Max Conrad, E G. Hall and John
Kirby will represent the" local union.
Mr. Conrad was one of (he organizers
of the state league and was its first
resident. He has always taken a deep
^TOLEDO GOT CONVENTION
Bartenders Wanted to Have 1906 Meet
Frank Hoffman and William Krantz,
delegates of the Bartenders' local to the
convention at Kansas City, Mo., re
turned this week. They report the
gathering as a large one, and thp inter
est intense. Toleao, Ohio, was the suc
cessful bidder for the 1906 convention.
The Minneapolis men1
fully expected to
land the next year session, but were de
feated again by a narrow margin.
T. Sullivan of Hartford, Conn.,
was re-elected general president and
Jere Sullivan or Cincinnati as secre
tary-treasurer. Seven vice presidents
were elected, as follows: F. J. Seames,
Buffalo W. E Home, St. Louis T.
Kinnally, Chicago B. Hesketh, Seattle
E. G. IRote, Reading C. W. McCurdy,
Des Moines A Bamberger, Birming
N O TROUBLE A ARMORY
Contractor Porten Agrees
John Porten, who is building the
armory, has agreed to employ union
stonemasons for the remainder of the
stonework in the foundation, which is
partially completed. Mr. Porten's con
cession settles what might have proved
a disagreeable matter. The building
trades had been pressing the armory
board pretty haTd for some time, but
th e, board, ,was quite helpless as Mr.
Pprten's contract bad long since been
signed and his bond accepted.
Recent, action by the local Steam Fitter**
union -which meant withdrawal from the Build
ing Trades Council, has been reconsidered and
the union will continue its affiliation.
Important business will come up for considera
tion at the nett meeting of Machinists' union.
tip. 91. Delegates to the An erican Federation
ol Labor and the State Federation of Labor will
be elected, the question of appointing a busi
ness agent will be taken up, and nominations for
grand lodge officers will be made.
The Furriers' union is arranging for a social
function to be held at Alexander's hall. Monday
evening, June 5, to which all workers of the
craft are irvited. N. Kohler has resigned as
corresponding secretary and F. Holiapfel was
elected in his place. Mr. Kohler has gone to
Robert Knox will represent the local of the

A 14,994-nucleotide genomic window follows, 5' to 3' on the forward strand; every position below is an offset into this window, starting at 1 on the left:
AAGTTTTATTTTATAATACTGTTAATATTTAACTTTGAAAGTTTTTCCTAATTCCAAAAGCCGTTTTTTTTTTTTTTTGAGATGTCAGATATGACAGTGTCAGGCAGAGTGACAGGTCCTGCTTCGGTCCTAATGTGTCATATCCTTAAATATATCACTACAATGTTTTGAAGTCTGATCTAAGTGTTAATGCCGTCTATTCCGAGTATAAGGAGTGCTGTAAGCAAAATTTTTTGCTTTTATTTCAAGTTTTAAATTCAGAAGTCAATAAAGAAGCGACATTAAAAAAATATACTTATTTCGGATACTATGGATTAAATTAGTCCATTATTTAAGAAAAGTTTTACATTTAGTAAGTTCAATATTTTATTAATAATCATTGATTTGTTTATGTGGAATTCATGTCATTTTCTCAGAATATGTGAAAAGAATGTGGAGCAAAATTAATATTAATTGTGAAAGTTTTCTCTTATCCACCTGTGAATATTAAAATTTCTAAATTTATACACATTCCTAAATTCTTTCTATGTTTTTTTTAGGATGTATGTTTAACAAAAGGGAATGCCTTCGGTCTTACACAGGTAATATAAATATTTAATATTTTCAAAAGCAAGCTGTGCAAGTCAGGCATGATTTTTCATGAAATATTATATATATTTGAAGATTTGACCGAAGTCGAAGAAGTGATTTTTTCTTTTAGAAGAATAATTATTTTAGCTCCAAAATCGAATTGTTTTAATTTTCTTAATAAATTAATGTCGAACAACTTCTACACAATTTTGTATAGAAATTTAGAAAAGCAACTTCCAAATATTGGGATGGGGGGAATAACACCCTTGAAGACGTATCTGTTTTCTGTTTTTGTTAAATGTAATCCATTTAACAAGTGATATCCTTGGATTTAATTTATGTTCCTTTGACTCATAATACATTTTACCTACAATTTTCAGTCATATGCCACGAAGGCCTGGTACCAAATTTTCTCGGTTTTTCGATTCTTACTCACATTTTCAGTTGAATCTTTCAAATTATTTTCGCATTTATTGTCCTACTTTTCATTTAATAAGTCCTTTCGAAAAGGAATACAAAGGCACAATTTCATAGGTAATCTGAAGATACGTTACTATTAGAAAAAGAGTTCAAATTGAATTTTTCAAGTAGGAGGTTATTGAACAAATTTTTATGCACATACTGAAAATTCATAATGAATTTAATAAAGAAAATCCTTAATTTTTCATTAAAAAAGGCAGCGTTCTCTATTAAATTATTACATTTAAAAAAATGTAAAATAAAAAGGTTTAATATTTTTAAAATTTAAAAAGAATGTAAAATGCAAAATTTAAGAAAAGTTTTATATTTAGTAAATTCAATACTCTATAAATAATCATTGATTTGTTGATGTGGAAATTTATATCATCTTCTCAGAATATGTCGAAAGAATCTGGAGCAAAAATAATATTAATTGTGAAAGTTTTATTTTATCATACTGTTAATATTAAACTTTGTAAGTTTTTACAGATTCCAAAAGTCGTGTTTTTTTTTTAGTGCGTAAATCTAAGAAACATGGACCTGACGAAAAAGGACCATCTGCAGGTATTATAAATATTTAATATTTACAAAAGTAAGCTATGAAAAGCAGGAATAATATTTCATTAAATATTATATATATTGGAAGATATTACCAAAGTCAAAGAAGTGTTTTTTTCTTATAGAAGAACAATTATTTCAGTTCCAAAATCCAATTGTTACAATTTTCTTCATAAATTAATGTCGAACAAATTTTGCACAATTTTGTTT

Retail Clerks' association at the Brainerd con
vention of the State Federation of Labor.
Custom TaUors' anion elected P. M. Wingreea
and Rolph Jacobson as delegates t Brainerd.
Monday, June 12, at Alexander's hall, the mem
bers will vote for general officers.
Attempts by representatives of the American
Labor Union to organize a local union of boot
and shoe repairers have failed
Louis Levy of the state labor department has
been in Chicago getting pointers on the methods
of conducting a free employment bureau.
At a meeting to bo held t A. O. TJ. W.
ball, 15-17 Seventh street S. Wednesday evening.
May 24, the Woman's Union label League will
consider the question of affUiation with the State
Federation of Labor.
Over fifty milling concerns thruont the United
States are using the union label on flour.
ONLY ONE ISSUE 1
There is but one Issue, and that Is the
restoration of civilization in Chicago.
There has come to be a popular feeling.
In Chicago and elsewhere that the "inno
cent bystander" is an offender, and that
he deserves to be Itilledto such a depth
has education in lawlessness come. Who
Is the "innocent bystander"? A citizen
who exercises the right of passing along
SAMPLE OF HOPE
Philadelphia North American.
The announcement that one of th
pyramids has been struck by lightning
opens a new vista of hope to Vice Presi
AN EDITORIAL TANK
Cleveland Plain Dealer.
There is a disposition to criticize the
editor of .the Savannah News when he
says "Our liquor bill Is $1,000,000,000 ft